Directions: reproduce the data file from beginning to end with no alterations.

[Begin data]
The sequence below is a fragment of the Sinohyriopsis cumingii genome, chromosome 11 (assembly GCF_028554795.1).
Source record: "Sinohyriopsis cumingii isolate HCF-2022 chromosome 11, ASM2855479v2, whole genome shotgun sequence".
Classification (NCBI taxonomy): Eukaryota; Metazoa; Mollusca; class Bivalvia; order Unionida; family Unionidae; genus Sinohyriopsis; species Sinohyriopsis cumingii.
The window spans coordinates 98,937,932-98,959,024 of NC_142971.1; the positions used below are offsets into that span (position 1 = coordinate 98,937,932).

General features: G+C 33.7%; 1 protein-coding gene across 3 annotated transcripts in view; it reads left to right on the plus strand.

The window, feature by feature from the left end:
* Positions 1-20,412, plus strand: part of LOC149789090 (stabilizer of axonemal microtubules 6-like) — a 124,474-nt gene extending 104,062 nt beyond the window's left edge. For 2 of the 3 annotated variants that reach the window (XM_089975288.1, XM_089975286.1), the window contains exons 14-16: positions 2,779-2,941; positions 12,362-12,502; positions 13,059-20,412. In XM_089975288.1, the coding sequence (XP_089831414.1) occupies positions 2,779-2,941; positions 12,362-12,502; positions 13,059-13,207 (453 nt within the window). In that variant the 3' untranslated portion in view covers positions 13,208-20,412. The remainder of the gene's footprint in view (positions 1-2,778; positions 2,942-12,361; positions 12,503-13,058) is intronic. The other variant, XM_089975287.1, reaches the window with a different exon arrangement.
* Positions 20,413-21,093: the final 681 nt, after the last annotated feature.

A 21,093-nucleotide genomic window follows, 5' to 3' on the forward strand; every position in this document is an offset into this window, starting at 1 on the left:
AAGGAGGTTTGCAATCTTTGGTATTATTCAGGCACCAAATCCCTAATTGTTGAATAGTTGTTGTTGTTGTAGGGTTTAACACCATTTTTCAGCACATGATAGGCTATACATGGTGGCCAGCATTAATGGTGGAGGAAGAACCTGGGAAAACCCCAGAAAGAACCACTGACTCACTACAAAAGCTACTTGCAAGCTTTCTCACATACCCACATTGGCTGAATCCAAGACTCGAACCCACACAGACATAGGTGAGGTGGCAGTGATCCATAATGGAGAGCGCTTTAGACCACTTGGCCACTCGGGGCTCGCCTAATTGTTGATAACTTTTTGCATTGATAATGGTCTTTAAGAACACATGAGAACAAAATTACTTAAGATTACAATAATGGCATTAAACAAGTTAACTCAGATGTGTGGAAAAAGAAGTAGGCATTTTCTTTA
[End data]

The sequence below is a fragment of the Sinohyriopsis cumingii genome, chromosome 11 (assembly GCF_028554795.1).
Source record: "Sinohyriopsis cumingii isolate HCF-2022 chromosome 11, ASM2855479v2, whole genome shotgun sequence".
Classification (NCBI taxonomy): Eukaryota; Metazoa; Mollusca; class Bivalvia; order Unionida; family Unionidae; genus Sinohyriopsis; species Sinohyriopsis cumingii.
The window spans coordinates 98,937,932-98,959,024 of NC_142971.1; the positions used below are offsets into that span (position 1 = coordinate 98,937,932).

General features: G+C 33.7%; 1 protein-coding gene across 3 annotated transcripts in view; it reads left to right on the plus strand.

The window, feature by feature from the left end:
* Positions 1-20,412, plus strand: part of LOC149789090 (stabilizer of axonemal microtubules 6-like) — a 124,474-nt gene extending 104,062 nt beyond the window's left edge. For 2 of the 3 annotated variants that reach the window (XM_089975288.1, XM_089975286.1), the window contains exons 14-16: positions 2,779-2,941; positions 12,362-12,502; positions 13,059-20,412. In XM_089975288.1, the coding sequence (XP_089831414.1) occupies positions 2,779-2,941; positions 12,362-12,502; positions 13,059-13,207 (453 nt within the window). In that variant the 3' untranslated portion in view covers positions 13,208-20,412. The remainder of the gene's footprint in view (positions 1-2,778; positions 2,942-12,361; positions 12,503-13,058) is intronic. The other variant, XM_089975287.1, reaches the window with a different exon arrangement.
* Positions 20,413-21,093: the final 681 nt, after the last annotated feature.

A 21,093-nucleotide genomic window follows, 5' to 3' on the forward strand; every position in this document is an offset into this window, starting at 1 on the left:
AAGGAGGTTTGCAATCTTTGGTATTATTCAGGCACCAAATCCCTAATTGTTGAATAGTTGTTGTTGTTGTAGGGTTTAACACCATTTTTCAGCACATGATAGGCTATACATGGTGGCCAGCATTAATGGTGGAGGAAGAACCTGGGAAAACCCCAGAAAGAACCACTGACTCACTACAAAAGCTACTTGCAAGCTTTCTCACATACCCACATTGGCTGAATCCAAGACTCGAACCCACACAGACATAGGTGAGGTGGCAGTGATCCATAATGGAGAGCGCTTTAGACCACTTGGCCACTCGGGGCTCGCCTAATTGTTGATAACTTTTTGCATTGATAATGGTCTTTAAGAACACATGAGAACAAAATTACTTAAGATTACAATAATGGCATTAAACAAGTTAACTCAGATGTGTGGAAAAAGAAGTAGGCATTTTCTTTA